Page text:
“Garden Stories” is a week long social media event for garden lovers from the Biodiversity Heritage Library. The campaign will explore the fascinating world of gardening, from the rise of agriculture to the home garden and the mail order gardening phenomenon. Celebrating the history, science, and art of gardening, content will be published via the BHL Blog, Twitter, Facebook, Flickr, and Pinterest, with additional posts through the Smithsonian Libraries’ Tumblr.
This post was written by rare books cataloger Julia Blakely. It originally appeared on the Smithsonian Collections Blog. The spectacular display of the capital cherry trees of this year is but a happy, distant memory and the gardens of Washington have that hot, exhausted look of August, escaping into a rare gardening book is in order. The Cullman Library has a survivor of an ephemeral form of publication—nursery trade catalogs—that are valuable not more »
The Year of the Salamander. The Year of Family Farming. The Year of the Horse (starting January 31st, of course). Whatever you choose to call it and however you celebrate, we wish you a very Happy New Year!
Throughout the year, the Smithsonian Libraries works with brand managers at the Smithsonian Enterprises to develop products based on unique items in our collection. From sleigh beds to weather vanes, our books have inspired a variety of merchandise! Not only are they neat items, but a portion of the proceeds comes back to the Libraries for the care and maintenance of our collection. Below is a list of perfectly giftable items just more »
In honor of the patriotic spirit of the Fourth of July, plus the gardening season that is upon us, we take a special look at victory gardens! Though more known for their place in the Second World War, victory gardens (or war gardens as they were initially called) were first advocated during World War I. In addition to rationing other goods, citizens were urged to do their patriotic duty and grow their own vegetables, fruits and herbs at home in order to free up resources for the military. It was hoped that with more resources, the U.S. forces would have better success on the warfront.
Iowa Seed Co., 36th Annual Catalogue, 1906. Back Cover. October is National Apple Month. The Libraries has an abundance of beautiful images of fruits and the like in its seed catalog collection, which is part of the trade literature collection in the National Museum of American History Library. I have to admit that as delicious as the depicted Wealthy Apple looks, and as intrigued as I might be about the Transparent Apple, what really strikes my fancy is that Majestic Tomato, front and center, for fifteen cents. Yum. —Elizabeth Periale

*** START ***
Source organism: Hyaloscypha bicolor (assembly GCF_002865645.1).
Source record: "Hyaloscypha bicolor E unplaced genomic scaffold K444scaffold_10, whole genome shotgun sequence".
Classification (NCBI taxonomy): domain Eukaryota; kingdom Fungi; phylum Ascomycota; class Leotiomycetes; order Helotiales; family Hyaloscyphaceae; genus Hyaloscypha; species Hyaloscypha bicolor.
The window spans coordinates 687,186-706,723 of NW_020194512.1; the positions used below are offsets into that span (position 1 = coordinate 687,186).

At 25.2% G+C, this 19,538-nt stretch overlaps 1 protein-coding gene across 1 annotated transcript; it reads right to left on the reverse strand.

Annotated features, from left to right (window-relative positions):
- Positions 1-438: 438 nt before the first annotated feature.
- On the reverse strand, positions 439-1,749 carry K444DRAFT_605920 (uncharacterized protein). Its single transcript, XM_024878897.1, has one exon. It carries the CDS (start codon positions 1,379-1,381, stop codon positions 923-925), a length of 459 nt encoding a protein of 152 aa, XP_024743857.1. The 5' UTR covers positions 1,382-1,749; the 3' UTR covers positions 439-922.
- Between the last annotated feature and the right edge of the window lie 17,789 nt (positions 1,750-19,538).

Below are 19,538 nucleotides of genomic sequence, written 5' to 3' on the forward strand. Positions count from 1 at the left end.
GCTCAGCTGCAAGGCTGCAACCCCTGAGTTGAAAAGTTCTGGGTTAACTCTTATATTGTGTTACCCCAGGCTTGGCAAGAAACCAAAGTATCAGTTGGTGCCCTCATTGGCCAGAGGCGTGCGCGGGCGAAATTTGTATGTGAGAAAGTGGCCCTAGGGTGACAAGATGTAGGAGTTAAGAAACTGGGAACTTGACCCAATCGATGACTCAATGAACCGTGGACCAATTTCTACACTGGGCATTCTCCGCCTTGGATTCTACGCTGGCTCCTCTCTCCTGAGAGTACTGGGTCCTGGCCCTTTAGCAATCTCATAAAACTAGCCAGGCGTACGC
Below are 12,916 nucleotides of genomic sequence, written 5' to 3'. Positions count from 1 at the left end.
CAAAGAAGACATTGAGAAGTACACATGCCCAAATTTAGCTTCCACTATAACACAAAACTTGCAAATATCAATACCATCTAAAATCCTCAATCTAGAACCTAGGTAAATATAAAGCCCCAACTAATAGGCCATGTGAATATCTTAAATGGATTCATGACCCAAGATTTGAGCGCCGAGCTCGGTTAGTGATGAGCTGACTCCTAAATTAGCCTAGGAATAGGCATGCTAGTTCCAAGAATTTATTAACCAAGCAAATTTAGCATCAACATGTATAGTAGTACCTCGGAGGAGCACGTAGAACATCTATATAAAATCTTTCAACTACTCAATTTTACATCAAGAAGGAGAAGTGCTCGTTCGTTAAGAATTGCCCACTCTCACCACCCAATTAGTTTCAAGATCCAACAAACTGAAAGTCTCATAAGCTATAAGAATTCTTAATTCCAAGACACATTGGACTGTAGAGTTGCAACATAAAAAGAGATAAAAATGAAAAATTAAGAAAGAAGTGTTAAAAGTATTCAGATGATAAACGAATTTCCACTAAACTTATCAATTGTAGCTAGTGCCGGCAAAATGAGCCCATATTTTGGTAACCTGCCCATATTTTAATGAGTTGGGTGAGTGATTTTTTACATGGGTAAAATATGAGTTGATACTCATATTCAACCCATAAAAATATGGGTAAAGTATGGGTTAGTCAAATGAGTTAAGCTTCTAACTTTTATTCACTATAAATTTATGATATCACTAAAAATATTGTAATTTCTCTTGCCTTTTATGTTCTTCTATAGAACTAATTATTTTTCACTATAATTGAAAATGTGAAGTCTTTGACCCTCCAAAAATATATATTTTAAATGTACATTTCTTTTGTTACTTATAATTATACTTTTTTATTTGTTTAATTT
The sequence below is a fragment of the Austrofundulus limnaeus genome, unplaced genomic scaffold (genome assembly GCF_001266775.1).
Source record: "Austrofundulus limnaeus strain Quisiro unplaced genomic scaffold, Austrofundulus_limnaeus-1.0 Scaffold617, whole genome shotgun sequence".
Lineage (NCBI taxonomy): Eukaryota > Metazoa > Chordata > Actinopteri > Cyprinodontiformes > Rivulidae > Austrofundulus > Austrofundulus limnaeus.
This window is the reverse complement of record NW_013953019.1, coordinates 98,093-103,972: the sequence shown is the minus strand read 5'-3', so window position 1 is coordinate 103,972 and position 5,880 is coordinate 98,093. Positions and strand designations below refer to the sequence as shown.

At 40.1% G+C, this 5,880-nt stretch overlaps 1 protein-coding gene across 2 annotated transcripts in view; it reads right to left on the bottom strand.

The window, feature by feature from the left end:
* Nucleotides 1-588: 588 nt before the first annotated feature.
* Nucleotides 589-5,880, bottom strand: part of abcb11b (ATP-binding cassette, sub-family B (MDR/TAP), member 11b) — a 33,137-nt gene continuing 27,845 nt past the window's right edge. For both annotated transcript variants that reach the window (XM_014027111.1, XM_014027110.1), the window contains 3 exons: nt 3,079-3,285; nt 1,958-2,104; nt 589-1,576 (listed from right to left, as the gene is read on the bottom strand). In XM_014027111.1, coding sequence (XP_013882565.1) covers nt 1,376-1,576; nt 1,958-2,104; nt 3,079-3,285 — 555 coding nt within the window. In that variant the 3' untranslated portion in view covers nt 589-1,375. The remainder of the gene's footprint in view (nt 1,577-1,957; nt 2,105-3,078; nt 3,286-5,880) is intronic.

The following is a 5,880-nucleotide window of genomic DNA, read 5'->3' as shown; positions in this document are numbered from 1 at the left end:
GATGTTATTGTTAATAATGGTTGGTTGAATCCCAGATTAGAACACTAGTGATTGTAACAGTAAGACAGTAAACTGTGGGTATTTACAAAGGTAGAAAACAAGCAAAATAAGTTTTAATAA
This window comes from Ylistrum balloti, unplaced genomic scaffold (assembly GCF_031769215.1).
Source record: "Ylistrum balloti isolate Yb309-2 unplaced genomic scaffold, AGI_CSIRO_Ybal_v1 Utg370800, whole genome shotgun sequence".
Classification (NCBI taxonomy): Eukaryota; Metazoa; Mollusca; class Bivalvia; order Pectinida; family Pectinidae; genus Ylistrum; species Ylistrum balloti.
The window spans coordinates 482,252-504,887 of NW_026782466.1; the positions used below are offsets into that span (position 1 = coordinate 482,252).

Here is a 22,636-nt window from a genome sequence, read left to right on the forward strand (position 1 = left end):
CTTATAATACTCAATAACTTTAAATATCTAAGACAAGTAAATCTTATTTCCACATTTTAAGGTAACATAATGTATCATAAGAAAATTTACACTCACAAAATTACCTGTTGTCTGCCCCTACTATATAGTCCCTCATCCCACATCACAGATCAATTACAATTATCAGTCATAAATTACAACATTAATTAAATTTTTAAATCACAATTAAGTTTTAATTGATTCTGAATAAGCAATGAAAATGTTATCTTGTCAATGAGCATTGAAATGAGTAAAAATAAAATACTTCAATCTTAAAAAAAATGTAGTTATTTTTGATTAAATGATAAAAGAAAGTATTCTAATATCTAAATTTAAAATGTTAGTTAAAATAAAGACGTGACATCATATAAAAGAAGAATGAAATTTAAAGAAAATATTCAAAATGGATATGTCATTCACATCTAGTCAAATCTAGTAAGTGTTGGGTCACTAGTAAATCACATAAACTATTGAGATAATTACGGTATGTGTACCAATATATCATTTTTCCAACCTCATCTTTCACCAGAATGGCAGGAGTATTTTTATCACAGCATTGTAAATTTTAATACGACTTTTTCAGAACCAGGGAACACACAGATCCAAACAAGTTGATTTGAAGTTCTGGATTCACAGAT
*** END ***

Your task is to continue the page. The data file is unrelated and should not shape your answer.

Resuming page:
J. Bolgiano & Son, Bolgiano's 100 Years (1918), Baltimore, MD, United States. Today is Uncle Sam's Birthday. His origins are connected to the War of 1812 (much earlier than I ever imagined). Meat packer Samuel Wilson shipped provisions to soldiers in barrels marked "U.S.," which soldiers jokingly referred to as being sent from their "Uncle Sam." It seems that war, patriotism and industry have always gone hand-in-hand. The popular and most familiar depiction of this personification of the United States was used as a recruiting poster during the First World War. This seed catalog from 1918 from the Libraries' trade literature collection promotes growing vegetables to "solve the problem of the feeding of the nations." But it also appears as if Uncle Sam may be calling on this tomato farmer to set down his basket and join the patriotic soldier and sailor in the field's background. Good luck, soldier. —Elizabeth Periale The Uncle Sam Memorial Statue, (sculpture) “Uncle Sam’s Thanksgiving Dinner,” Harper’s Weekly, November 20, 1869, p.745. Wood engraving. Uncle more »